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      1. That’s one.

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  2. It must be difficult to be a Tech Blogger, having to balance the thoughts that while in the case of SOPA government is an over-reaching, innovation killing entity but suddenly this very same government can pull off a regulation like Net Neutrality without having the very same characteristics.

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    1. Derrick Harris Monday, August 6, 2012

      It will be hard — especially for the gov’t not to give into the carrier lobby — but not all laws are bad. And what’s the alternative, other than deregulating the prioritization of packets?

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      1. Your argument comes down to “not all laws are bad”? The simple way to not give into the carrier lobby is to not create, at all, a 2,000 page law that they can unduly influence. The alternative is to open things up, allow folks to compete to provide bandwidth to consumers, who are willing to pay for the service. The government is currently sitting on unused wireless spectrum. Open up, allow folks to compete and allow the laws of supply and demand to work their magic. Keep it simple.

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  3. The Tea Party didn’t say a word until we had a black president. Who gives a damn what Klan 2.0 thinks.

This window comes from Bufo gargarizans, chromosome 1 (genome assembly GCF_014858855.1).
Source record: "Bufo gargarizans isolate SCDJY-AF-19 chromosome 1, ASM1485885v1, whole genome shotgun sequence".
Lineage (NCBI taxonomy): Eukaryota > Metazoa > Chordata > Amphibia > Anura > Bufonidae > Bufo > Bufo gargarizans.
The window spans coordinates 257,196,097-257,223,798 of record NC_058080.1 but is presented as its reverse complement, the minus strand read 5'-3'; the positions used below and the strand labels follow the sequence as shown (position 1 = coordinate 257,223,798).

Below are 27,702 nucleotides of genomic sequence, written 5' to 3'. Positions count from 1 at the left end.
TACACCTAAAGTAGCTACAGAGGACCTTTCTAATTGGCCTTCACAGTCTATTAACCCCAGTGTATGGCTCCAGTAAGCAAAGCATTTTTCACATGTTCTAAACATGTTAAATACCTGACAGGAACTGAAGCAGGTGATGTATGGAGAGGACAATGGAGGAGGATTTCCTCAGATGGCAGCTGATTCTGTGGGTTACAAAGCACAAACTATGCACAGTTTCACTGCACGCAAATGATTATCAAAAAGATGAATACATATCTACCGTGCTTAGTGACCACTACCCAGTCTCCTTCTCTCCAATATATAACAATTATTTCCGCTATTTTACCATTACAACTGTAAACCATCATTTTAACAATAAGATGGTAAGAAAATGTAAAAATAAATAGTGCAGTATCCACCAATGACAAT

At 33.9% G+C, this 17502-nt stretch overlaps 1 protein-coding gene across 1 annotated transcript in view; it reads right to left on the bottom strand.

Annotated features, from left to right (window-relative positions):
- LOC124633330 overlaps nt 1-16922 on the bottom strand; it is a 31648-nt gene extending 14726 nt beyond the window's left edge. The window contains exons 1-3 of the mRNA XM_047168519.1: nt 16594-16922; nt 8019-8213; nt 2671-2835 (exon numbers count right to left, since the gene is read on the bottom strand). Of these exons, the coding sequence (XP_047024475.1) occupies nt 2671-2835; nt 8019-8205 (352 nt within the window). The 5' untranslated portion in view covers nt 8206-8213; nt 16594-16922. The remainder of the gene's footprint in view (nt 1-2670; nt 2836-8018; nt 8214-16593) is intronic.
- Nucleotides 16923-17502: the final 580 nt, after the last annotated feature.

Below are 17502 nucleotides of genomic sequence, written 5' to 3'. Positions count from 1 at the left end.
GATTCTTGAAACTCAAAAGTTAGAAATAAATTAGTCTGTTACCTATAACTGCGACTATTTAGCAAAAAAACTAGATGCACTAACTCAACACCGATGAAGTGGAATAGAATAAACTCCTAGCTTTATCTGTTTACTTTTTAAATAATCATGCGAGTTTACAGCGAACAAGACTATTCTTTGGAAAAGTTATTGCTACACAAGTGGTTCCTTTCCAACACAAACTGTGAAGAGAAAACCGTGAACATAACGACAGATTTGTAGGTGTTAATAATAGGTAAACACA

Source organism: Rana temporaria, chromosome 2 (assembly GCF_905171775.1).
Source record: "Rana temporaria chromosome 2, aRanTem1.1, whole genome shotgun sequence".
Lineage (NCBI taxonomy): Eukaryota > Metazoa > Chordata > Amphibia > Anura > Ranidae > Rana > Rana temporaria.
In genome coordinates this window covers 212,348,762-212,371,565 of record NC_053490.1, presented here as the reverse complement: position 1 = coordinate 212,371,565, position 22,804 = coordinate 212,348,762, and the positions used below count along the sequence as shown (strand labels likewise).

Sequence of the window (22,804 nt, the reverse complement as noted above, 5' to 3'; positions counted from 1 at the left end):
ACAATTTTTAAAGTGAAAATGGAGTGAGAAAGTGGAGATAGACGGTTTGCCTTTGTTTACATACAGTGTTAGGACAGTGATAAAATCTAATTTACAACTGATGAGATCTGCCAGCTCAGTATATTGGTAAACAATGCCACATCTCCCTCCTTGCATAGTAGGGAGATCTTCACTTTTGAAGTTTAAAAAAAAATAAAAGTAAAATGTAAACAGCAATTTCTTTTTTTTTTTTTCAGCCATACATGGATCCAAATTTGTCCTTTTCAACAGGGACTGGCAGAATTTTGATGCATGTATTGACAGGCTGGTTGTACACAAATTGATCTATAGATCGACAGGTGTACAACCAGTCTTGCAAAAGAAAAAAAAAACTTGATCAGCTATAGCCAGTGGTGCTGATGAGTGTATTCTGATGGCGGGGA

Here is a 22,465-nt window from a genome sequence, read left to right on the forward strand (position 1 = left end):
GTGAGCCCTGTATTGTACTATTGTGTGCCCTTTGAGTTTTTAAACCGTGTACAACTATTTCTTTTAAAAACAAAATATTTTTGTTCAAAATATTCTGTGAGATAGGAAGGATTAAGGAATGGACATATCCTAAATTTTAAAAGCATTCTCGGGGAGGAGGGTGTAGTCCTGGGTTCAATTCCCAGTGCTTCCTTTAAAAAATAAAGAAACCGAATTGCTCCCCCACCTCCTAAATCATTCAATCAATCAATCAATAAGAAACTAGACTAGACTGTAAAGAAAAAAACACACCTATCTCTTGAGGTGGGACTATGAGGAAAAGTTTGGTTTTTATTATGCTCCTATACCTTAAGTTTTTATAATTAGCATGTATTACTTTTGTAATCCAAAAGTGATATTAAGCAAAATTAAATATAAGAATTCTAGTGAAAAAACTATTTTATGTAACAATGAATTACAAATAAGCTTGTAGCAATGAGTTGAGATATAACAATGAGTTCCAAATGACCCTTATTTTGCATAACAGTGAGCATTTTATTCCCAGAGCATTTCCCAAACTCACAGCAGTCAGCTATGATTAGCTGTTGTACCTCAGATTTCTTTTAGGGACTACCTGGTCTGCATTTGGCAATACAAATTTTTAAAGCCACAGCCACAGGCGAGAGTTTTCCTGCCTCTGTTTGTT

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    1. The Tea Party came to be because the President mounted record debt in a short 2 year span which has brought nothing but stagnant economic recovery, 15% real unemployment, and illegal immigration. Unlike Occupy Wall Street, no violence has ever come about during a Tea Party event…..NONE.

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    2. This kind of dialog isn’t useful.

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  4. Let’s get something straight once and for all. The TEA PARTY is about 3 things: Limited Government and it’s relation to Government Fiscal Responsibility, and the Free Markets. Derrick Harris is obviously confused here as he is trying to make a automatic connection between Senator Paul’s views on this tech topic with the Tea Party, which is inaccurate. Senator Paul may be a member of the middle-class grass roots organization, but in this video he is clearly speaking in representation of Conservative politics and not on behalf of the Tea Party.